Still, InsideClimate News reports that there is no spill response plan in place for the stretch of pipeline that goes underneath the Missouri River above the Standing Rock Reservation where protestors camped out for months last year. In February, the Army Corps of Engineers dropped further environmental assessments planned by the Obama administration to address concerns that earlier reviews overlooked spill risks and impacts on tribal sites.

Need a refresher on the DAPL controversy? Catch up with our in-depth coverage of the pipeline.

Nominees for a crippled FERC

This week, President Donald Trump nominated Neil Chatterjee, a top energy aide for Senate Majority Leader Mitch McConnell, R-Kentucky, and Pennsylvania regulator Robert Powelson, of the National Association of Regulatory Utility Commissioners, to fill gaps on the Federal Energy Regulatory Commission (FERC).

The FERC is a little-known, but crucial agency tasked with approving (or denying) natural gas pipelines, compressor stations, export terminals and hydropower projects, as well ruling on complex energy rate cases. The commission has been unable to make decisions since February, when former FERC Chairman Norman Bay, a Democrat, abruptly left the commission, depriving the panel of a quorum. 

Senate Energy and Natural Resources Chairwoman Lisa Murkowski, R-Alaska, said this week she intends to move the president’s nominees through the panel quickly. “As they come and as we get the paperwork, I want to try to move people,” she said. “FERC has been without a quorum since early February, and they need the ability to get to work.”

The “toadstools” within Grand Staircase-Escalante National Monument.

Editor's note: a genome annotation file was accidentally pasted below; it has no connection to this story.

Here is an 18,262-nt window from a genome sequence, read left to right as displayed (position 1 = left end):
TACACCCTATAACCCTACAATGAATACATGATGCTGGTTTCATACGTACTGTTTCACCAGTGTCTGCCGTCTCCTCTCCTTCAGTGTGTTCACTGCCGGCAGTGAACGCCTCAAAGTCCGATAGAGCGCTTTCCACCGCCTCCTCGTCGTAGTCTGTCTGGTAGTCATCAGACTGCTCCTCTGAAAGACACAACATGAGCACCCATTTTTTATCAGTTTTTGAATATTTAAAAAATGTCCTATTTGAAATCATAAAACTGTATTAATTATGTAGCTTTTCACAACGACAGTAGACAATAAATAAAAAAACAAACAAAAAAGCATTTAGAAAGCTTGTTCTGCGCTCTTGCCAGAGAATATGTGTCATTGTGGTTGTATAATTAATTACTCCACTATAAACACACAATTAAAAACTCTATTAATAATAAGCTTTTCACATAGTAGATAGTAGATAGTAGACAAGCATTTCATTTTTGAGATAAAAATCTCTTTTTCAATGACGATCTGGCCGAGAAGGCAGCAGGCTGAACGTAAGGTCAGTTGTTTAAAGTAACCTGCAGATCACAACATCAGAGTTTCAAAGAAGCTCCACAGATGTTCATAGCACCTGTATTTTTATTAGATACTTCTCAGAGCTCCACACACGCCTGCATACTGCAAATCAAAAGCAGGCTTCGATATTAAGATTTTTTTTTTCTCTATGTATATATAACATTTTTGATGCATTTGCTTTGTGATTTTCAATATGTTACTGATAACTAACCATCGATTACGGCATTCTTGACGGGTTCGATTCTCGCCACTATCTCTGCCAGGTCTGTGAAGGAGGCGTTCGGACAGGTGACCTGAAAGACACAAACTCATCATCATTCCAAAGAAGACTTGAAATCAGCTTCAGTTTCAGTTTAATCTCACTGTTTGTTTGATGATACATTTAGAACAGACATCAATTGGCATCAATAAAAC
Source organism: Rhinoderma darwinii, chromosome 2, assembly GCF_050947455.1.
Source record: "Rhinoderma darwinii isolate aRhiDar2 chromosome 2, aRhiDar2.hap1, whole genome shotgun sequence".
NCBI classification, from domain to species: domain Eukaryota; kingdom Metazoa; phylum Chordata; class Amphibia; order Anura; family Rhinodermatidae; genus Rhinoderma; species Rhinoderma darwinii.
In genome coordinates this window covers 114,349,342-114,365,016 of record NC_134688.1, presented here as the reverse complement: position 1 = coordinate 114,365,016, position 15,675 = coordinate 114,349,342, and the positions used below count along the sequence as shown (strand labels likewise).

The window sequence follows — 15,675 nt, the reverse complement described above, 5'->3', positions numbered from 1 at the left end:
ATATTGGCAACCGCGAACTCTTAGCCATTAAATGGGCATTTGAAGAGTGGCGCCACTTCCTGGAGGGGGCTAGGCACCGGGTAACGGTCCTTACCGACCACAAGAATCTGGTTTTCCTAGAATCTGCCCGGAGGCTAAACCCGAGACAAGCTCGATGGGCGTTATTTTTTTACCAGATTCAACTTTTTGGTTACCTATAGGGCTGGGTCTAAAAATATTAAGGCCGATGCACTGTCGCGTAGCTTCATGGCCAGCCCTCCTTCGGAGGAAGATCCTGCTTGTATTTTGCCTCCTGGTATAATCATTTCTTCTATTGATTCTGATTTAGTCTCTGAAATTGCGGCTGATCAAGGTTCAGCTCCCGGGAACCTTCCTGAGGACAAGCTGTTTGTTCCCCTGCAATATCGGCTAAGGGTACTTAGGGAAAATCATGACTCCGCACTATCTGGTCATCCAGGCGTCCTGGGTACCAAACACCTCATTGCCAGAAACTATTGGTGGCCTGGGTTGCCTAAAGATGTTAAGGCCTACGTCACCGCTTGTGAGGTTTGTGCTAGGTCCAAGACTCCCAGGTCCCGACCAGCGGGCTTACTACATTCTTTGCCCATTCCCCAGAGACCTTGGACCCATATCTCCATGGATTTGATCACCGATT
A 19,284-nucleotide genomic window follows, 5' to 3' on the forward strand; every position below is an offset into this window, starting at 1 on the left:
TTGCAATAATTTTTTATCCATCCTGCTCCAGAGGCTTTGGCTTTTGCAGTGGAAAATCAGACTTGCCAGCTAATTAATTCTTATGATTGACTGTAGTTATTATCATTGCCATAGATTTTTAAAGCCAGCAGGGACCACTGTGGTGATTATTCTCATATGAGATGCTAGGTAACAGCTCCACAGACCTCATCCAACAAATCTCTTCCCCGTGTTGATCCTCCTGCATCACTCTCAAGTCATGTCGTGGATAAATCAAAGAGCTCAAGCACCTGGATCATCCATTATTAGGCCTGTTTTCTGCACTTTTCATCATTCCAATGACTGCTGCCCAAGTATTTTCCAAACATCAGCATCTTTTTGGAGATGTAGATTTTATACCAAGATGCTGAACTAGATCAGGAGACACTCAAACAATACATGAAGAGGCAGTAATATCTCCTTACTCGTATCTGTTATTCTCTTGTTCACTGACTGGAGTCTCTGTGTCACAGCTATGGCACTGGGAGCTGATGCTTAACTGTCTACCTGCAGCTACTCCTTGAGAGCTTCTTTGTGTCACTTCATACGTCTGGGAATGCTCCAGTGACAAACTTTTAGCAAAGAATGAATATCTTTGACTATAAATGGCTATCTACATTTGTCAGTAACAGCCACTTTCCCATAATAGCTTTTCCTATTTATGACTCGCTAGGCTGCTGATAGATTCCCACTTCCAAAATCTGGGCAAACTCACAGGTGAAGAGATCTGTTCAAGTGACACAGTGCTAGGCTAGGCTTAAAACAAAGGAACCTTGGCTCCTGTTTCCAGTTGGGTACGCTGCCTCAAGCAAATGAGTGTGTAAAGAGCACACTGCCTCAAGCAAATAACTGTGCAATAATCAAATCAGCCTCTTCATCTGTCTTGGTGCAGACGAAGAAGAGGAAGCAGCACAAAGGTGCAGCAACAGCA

Rotten news for the Alaskan tundra

According to research published this week in the Proceedings of the National Academy of Sciences, carbon emission rates from the Alaskan tundra have increased by more than 70 percent since 1975. That’s because climate change has caused the Alaskan Arctic to stay warmer longer into the winter, giving dead plants in permafrost three bonus months — October through December — to decompose instead of freezing. Live tundra plants are releasing more carbon dioxide, too. The Arctic tundra now produces more carbon in early winter than Arctic forests take up by growing in the summer. As The New York Times explains, the Arctic and near-Arctic contain more carbon in their thawing soils than the atmosphere does. Read more about climate change effects in Alaska in Assistant Editor Paige Blankenbuehler’s story on retreating glaciers. 

More bad news:

The Guardian reports that it’s now “inevitable” that the contiguous United States will lose all of its glaciers within a matter of decades, according to scientists who have revealed the precipitous shrinkage of dozens of glaciers in Montana.

In case you missed it, here’s everything you need to read from hcn.org this week:

Oregon keeps Elliot State Forest public

Analysis: Could Trump unravel the American West?

Photos: From cribbage to fire in just five minutes

Climate change is unraveling natural cycles in the West

¿Qué debe hacer una comunidad para proteger a sus migrantes? Read the english version here

Is Yucca Mountain back from the dead?

What citizen science can say about seabird deaths

Opinion: In a prairie dog colony, the power dynamics of modern America

Opinion: A New Mexico electricity co-op declares its independence

Around and around we go: